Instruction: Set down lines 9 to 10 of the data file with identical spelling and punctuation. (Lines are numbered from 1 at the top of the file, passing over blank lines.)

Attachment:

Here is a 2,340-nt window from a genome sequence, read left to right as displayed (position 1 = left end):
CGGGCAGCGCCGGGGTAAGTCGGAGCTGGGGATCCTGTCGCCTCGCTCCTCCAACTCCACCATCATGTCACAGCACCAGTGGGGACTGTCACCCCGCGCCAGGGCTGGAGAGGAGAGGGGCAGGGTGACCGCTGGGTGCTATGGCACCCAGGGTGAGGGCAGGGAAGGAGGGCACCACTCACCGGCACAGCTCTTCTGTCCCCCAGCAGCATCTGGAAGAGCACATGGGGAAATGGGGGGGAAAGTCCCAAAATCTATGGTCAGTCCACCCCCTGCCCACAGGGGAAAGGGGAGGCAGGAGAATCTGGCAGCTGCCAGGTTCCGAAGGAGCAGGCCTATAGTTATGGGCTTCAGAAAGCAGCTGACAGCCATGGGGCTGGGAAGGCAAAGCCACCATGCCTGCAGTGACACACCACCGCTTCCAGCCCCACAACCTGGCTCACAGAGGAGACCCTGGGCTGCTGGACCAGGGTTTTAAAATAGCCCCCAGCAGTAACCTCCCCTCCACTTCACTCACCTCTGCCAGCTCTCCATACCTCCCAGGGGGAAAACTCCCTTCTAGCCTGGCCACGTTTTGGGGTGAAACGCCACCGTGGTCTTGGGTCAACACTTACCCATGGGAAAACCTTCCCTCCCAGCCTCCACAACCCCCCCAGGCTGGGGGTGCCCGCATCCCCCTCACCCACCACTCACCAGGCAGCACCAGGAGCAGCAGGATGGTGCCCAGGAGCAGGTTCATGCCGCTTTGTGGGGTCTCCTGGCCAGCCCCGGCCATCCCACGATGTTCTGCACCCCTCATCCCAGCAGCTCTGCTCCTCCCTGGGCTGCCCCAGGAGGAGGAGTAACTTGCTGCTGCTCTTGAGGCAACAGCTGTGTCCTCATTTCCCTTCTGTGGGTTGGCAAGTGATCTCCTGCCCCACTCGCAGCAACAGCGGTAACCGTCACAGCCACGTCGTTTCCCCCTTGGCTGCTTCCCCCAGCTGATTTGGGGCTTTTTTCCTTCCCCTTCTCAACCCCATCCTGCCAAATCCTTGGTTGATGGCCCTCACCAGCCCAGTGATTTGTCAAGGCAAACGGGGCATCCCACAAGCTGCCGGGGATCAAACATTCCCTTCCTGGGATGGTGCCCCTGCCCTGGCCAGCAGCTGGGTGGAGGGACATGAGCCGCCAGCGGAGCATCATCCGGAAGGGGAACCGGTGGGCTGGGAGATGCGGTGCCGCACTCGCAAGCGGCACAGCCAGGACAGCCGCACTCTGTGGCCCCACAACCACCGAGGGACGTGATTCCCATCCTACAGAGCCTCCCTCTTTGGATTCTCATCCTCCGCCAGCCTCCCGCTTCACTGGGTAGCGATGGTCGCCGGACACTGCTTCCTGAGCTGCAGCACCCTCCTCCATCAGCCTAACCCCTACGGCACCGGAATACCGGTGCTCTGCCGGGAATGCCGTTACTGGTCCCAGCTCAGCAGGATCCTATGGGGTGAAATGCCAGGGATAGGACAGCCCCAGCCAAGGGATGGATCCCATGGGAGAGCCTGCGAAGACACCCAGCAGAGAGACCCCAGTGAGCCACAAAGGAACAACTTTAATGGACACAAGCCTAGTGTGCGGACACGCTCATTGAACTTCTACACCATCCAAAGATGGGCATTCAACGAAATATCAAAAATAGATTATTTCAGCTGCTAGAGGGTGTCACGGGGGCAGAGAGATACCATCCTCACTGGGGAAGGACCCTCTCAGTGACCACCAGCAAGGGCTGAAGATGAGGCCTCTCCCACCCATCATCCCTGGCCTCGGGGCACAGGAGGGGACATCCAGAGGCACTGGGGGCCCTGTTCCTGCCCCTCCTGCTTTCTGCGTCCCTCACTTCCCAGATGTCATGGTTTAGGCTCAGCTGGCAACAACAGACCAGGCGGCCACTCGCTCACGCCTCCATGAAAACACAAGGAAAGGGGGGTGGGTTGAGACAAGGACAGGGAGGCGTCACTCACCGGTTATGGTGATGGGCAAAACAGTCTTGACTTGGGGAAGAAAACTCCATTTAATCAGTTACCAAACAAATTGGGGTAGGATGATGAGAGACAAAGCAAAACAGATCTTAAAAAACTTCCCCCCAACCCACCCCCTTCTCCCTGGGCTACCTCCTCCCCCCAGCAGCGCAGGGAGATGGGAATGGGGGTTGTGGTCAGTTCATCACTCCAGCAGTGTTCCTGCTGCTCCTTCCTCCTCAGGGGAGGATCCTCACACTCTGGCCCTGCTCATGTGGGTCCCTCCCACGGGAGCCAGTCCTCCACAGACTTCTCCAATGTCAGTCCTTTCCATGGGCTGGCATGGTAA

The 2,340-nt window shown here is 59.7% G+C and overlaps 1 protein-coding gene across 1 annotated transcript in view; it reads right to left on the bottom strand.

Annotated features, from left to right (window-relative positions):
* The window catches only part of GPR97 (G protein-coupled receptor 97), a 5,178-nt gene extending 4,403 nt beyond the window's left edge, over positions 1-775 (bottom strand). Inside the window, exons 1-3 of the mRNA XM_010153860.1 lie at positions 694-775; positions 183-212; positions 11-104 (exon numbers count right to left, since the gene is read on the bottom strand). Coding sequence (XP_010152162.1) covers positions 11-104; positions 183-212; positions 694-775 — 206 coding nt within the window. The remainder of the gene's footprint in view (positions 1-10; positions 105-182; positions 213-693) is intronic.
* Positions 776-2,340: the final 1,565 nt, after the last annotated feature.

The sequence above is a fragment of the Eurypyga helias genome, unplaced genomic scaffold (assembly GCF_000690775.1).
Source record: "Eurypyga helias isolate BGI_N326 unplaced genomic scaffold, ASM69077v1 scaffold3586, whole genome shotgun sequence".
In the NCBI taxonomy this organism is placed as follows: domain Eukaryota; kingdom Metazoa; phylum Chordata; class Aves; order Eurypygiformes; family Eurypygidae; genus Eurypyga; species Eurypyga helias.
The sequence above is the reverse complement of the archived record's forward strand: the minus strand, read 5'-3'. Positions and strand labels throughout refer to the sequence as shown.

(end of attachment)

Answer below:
In the NCBI taxonomy this organism is placed as follows: domain Eukaryota; kingdom Metazoa; phylum Chordata; class Aves; order Eurypygiformes; family Eurypygidae; genus Eurypyga; species Eurypyga helias.
The sequence above is the reverse complement of the archived record's forward strand: the minus strand, read 5'-3'. Positions and strand labels throughout refer to the sequence as shown.